GE-PCB

posted on:
May 23, 2007

author:
Staff

category:
Environmental

GE Case

Beginning in 1952, the General Electric Company (GE) operated a plant in Rome, Georgia at which it manufactured medium-sized transformers for industrial and commercial use. For over 20 years, until approximately 1975, GE used polychlorinated biphenyls (PCBs) as a fire retardant in those transformers. In the course of its manufacturing activities, GE intentionally channeled PCB-contaminated storm water runoff and other plant effluent into two nearby creeks. In addition, GE intentionally disposed of PCB-contaminated waste on-site in three landfills. PCBs have leached out from those landfills and contaminated groundwater that also has moved off-site.

The PCB-contaminated waters from the creeks and the groundwater have moved off-site and entered the properties of many private landowners in Rome. Along with cooperating counsel in Georgia, Beasley Allen is representing several individual landowners who have sued GE for property damage resulting from the PCB contamination, as well as a resident who seeks to pursue claims on behalf of a class of persons whose property was damaged by contamination flowing from one of the creeks. The use of PCBs was banned by the federal government after 1975. The United States Environmental Protection Agency and other regulatory agencies classify PCBs as probable human carcinogens. PCBs have been linked as well in some studies to numerous other human health effects, including liver damage, immunosuppressive effects, neurological injury, and endocrine system disruption.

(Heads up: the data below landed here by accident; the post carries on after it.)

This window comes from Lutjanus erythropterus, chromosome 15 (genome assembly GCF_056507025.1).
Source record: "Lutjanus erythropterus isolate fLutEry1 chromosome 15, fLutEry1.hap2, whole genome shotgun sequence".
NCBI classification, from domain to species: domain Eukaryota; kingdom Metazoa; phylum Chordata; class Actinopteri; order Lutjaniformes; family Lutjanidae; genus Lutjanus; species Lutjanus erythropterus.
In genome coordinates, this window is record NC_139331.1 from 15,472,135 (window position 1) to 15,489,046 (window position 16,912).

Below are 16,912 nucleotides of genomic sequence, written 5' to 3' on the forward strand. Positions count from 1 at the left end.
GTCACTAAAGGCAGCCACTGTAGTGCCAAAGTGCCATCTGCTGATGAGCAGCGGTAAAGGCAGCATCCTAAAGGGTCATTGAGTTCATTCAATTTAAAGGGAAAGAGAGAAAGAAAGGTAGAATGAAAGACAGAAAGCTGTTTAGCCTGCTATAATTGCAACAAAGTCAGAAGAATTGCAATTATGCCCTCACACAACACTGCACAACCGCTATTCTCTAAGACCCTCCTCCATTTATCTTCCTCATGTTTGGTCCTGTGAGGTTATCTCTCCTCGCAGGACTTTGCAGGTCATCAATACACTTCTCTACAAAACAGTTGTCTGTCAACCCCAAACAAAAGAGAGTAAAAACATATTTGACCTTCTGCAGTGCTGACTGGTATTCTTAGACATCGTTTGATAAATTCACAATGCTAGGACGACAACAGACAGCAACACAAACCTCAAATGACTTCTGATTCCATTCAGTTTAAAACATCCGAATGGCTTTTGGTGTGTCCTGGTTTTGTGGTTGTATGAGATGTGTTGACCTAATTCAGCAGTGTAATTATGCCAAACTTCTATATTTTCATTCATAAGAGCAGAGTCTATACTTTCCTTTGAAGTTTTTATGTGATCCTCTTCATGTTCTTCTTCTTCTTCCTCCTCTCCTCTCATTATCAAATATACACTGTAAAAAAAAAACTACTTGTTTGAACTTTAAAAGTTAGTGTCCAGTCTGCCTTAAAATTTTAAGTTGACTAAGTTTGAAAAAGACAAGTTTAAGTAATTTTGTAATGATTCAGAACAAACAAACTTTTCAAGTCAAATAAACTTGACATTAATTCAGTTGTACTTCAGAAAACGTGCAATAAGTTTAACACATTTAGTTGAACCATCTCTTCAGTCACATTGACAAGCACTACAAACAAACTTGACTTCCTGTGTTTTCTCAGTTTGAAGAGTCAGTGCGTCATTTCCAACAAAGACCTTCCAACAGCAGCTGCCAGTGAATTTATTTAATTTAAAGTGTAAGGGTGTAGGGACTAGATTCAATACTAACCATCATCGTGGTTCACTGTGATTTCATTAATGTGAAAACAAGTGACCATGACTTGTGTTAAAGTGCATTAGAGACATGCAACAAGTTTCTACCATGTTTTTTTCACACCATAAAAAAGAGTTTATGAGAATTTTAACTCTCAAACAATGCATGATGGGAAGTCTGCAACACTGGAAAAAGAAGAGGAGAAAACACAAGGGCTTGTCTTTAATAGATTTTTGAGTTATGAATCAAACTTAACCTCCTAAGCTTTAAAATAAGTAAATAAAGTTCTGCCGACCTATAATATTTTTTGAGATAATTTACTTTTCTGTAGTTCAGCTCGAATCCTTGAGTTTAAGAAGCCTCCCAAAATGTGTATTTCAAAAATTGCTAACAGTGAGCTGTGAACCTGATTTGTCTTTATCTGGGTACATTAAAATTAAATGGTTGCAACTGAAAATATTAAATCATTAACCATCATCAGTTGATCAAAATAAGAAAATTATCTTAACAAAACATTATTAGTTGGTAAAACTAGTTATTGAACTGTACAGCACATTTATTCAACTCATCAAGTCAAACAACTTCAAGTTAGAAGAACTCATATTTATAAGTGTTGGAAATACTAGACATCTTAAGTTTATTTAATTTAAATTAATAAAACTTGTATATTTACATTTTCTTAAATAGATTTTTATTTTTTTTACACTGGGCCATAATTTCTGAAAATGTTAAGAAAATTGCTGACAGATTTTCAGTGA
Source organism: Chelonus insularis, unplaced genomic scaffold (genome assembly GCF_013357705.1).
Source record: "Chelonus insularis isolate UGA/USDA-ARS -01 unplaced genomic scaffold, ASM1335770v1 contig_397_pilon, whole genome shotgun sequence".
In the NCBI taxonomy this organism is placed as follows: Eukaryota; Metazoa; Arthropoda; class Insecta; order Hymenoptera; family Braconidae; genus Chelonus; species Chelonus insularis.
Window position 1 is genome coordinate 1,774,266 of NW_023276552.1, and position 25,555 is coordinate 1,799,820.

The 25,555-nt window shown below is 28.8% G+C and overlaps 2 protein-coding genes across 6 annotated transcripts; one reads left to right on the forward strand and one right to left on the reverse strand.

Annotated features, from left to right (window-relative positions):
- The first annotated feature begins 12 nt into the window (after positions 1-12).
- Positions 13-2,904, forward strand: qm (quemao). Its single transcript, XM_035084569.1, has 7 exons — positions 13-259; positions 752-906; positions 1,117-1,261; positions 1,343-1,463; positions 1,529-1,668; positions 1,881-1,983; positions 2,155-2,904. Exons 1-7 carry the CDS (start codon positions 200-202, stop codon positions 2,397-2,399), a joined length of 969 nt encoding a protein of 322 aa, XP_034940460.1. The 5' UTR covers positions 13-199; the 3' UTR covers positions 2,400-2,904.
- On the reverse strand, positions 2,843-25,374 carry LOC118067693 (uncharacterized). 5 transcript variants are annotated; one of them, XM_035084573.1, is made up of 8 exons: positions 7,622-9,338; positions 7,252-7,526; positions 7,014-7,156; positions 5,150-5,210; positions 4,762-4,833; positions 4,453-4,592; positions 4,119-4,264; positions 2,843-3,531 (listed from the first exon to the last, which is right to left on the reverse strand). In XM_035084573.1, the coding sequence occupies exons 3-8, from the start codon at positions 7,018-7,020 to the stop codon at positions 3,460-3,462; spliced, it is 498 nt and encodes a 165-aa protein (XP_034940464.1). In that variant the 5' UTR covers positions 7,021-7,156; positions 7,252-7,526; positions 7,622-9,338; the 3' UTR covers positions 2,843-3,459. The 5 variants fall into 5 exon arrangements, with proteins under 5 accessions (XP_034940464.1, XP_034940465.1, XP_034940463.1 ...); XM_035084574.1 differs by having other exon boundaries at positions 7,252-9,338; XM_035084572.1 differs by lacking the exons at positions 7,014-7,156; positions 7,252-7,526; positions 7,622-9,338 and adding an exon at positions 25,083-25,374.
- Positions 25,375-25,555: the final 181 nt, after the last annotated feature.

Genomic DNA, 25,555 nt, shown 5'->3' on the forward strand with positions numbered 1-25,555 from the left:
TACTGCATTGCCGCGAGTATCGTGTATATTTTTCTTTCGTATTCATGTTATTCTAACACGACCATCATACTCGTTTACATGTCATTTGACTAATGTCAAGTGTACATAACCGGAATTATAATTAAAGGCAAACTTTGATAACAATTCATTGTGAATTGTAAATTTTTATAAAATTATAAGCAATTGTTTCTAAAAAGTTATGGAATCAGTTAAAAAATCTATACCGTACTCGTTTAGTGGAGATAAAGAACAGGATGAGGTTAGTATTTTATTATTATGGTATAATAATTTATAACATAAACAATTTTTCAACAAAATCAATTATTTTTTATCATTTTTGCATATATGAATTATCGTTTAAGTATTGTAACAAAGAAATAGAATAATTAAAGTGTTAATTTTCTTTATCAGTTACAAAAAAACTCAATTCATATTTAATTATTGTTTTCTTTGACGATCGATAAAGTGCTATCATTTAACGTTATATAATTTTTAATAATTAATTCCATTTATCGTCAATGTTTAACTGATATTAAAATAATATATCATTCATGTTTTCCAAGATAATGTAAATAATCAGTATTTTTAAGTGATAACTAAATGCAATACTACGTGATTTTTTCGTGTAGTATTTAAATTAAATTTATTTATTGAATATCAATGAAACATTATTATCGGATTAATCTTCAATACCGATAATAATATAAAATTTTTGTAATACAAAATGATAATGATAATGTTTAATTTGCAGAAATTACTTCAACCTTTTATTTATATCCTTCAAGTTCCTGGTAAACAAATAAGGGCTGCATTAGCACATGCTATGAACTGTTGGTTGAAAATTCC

What can I do?

Protection of people and their property from large corporate polluters is our top priority. A unique feature of our growing environmental/toxic tort practice is the ability to represent a large number of people harmed either physically or by damage to their property. Environmental litigation poses unique legal challenges because of the complex scientific and technical issues frequently addressed, and because of the overlapping authority of numerous administrative agencies and courts at the local, state, and federal levels.

We have worked hard to gain a nation-wide reputation in environmental litigation, often referred to as "toxic torts." These are difficult cases, but we are fighting to make a difference.

If you or a loved one is in need of a environmental attorney, contact us today for a free legal consultation.

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